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Henrico Police Place Priority on Diversity with LGBTQ Recruitment Efforts

Through their efforts, Henrico Police hope to help their department more closely reflect the community it serves.

GayRVA Staff | January 24, 2018

Community relations are always a bit of a tightrope for police departments. On one hand, officers are assigned to protect and serve all of the citizens who live within their communities. On the other hand, they must patrol these same areas for crimes and suspicious activity. This can create conflict when the police attempt to work with groups who, fairly or unfairly, have formed a negative impression of police officers and their willingness to help. The barrier between the police and those they’re sworn to protect is particularly difficult to navigate where LGBTQ people — especially those of color and transgender, non-binary, and gender non-conforming people — are concerned.

However, local police departments are attempting to change this dynamic, and the Henrico Police Department is heavily involved in this initiative. Their efforts began with the establishment of an official LGBTQ Liaison for Henrico PD, a position currently held by Captain Linda Toney. This position was established by Henrico in collaboration with Police Departments from Richmond City and Chesterfield County, which now have their own liaison officers as well.

Lieutenant Matt Pecka, who is Toney’s assistant, is also head of LGBTQ recruitment efforts at Henrico, where he works with Investigator Aliese Alter. As LGBTQ liaisons, Toney and Pecka frequently attend LGBTQ-related events in the area. “We go to the Equality Virginia dinners, PrideFest, PrimeTimers events,” and others, Pecka said. “By going to these events, I have spoken to many people live that live here in the [Henrico] community.”

Through contacts like these, Pecka has formed personal relationships with many LGBTQ people who live in Henrico County. “I’ve spoken to a couple that live over off Glenside, and they want me to stop by,” he said. “Just [to] check in, maintain that level of conversation and being in touch with one another. A lot of people are moving to the suburbs and out to Henrico, so I think it’s important to maintain that partnership.”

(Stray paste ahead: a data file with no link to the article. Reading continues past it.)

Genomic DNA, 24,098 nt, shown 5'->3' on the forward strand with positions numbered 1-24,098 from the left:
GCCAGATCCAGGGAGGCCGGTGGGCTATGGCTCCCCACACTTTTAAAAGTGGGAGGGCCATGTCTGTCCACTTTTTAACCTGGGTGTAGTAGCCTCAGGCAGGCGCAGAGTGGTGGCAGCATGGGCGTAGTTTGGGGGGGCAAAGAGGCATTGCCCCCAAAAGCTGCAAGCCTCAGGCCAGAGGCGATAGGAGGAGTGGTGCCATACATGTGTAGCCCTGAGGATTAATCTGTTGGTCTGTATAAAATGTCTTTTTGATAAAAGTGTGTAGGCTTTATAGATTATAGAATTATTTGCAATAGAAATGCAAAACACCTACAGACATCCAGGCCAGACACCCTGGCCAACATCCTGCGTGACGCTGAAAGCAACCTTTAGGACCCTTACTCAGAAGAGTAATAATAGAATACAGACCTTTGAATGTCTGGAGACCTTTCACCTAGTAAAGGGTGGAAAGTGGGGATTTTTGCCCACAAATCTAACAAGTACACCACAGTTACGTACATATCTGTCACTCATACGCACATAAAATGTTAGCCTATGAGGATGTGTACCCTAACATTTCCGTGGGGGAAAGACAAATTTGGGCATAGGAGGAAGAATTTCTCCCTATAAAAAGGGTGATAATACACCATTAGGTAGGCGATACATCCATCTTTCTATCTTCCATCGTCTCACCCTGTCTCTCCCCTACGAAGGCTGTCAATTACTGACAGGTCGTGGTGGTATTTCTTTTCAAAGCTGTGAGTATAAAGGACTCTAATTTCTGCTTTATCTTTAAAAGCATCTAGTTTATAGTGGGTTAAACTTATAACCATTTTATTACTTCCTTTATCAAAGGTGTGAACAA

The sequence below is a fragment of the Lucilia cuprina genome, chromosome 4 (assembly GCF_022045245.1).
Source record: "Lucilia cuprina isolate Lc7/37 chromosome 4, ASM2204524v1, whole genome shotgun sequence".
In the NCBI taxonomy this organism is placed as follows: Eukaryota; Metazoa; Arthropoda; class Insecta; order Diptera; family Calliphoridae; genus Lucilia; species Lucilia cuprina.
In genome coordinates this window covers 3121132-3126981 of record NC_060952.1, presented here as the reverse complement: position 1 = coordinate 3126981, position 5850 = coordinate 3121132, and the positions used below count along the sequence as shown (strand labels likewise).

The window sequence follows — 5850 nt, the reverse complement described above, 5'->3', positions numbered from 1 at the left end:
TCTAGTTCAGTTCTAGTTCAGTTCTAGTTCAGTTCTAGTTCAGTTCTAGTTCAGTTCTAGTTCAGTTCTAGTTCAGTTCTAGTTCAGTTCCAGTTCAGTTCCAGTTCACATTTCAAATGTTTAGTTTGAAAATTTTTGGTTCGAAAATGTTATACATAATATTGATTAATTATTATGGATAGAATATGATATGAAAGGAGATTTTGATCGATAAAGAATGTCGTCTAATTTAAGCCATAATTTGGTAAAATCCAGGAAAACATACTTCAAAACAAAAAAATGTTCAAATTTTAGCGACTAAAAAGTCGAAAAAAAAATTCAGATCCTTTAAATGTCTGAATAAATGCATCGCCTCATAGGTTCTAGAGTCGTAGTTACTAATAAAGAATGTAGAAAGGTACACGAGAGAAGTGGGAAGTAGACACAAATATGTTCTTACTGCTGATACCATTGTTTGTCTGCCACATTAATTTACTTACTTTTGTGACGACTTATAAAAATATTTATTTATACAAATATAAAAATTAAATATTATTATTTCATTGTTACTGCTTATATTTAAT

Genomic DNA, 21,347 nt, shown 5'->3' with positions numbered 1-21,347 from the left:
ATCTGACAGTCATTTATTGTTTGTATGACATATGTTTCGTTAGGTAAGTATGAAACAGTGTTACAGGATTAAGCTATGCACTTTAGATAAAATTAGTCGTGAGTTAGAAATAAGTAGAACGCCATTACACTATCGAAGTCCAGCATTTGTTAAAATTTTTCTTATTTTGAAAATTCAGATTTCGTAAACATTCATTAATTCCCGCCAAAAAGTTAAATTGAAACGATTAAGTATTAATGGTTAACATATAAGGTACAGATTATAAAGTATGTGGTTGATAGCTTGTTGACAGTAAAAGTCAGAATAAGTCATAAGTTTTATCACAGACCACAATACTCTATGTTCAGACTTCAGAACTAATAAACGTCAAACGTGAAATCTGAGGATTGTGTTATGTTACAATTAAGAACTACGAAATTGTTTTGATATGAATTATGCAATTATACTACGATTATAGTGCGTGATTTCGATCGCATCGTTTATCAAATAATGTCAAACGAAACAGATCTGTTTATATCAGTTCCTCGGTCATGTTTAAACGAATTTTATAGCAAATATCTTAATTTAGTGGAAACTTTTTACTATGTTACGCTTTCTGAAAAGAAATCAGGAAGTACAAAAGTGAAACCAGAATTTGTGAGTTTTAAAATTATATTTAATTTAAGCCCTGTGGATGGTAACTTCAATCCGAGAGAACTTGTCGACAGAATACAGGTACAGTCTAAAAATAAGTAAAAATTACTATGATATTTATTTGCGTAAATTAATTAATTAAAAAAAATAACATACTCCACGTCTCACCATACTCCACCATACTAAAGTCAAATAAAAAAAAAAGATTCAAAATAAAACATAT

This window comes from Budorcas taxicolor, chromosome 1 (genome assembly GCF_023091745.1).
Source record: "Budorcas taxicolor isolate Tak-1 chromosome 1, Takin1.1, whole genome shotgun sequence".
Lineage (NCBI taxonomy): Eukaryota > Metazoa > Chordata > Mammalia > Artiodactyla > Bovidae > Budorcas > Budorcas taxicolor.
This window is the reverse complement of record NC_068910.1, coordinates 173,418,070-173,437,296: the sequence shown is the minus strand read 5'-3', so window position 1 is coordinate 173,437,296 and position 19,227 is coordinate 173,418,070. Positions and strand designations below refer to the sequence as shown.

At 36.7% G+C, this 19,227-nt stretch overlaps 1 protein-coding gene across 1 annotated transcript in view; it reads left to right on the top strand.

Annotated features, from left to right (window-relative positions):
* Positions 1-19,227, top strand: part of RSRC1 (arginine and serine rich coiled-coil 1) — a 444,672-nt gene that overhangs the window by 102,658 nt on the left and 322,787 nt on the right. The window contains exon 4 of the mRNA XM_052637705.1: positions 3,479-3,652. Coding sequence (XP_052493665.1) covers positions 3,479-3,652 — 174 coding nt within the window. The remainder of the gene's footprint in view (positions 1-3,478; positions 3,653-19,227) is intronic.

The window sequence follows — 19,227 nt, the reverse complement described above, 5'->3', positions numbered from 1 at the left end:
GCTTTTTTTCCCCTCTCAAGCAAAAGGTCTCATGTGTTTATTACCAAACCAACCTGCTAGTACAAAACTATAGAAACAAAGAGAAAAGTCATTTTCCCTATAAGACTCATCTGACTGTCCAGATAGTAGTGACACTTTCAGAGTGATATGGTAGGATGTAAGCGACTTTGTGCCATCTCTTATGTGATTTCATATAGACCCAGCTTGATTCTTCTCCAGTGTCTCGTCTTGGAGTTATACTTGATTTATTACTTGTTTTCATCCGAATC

The changing demographics within Henrico County and the Richmond area as a whole have been a big influence on the work Pecka and Alter have been doing to diversify Henrico County’s police force. “Henrico and the Richmond area [are] super diverse. You want your police department to mimic the community that you serve,” Alter said. “The more officers that we have that can relate to people in the community, the stronger our partnerships will be in the community.”

Forming these sorts of relationships can be important tools in finding members of the LGBTQ community who want to join the police force. “Aliese and I have spoken to a couple of people who have said, ‘Hey, maybe I want to be a police officer’,” Pecka said. “We come in and have the conversation, talk about the process, what one would have to go through, and break down any type of barrier that someone would fear.”

And as we’ve already mentioned, there are definitely barriers that stand in the way of getting LGBTQ people and other members of minority communities interested in being police officers. “A few applicants I’ve talked to were raised in an environment where maybe police weren’t seen as good, or didn’t have a good reputation,” Alter said. “It’s often not until they get older and get out of their little bubble that they live in [that] they see police in a different light. They want to be a police officer, to be the difference in those communities that they come from.”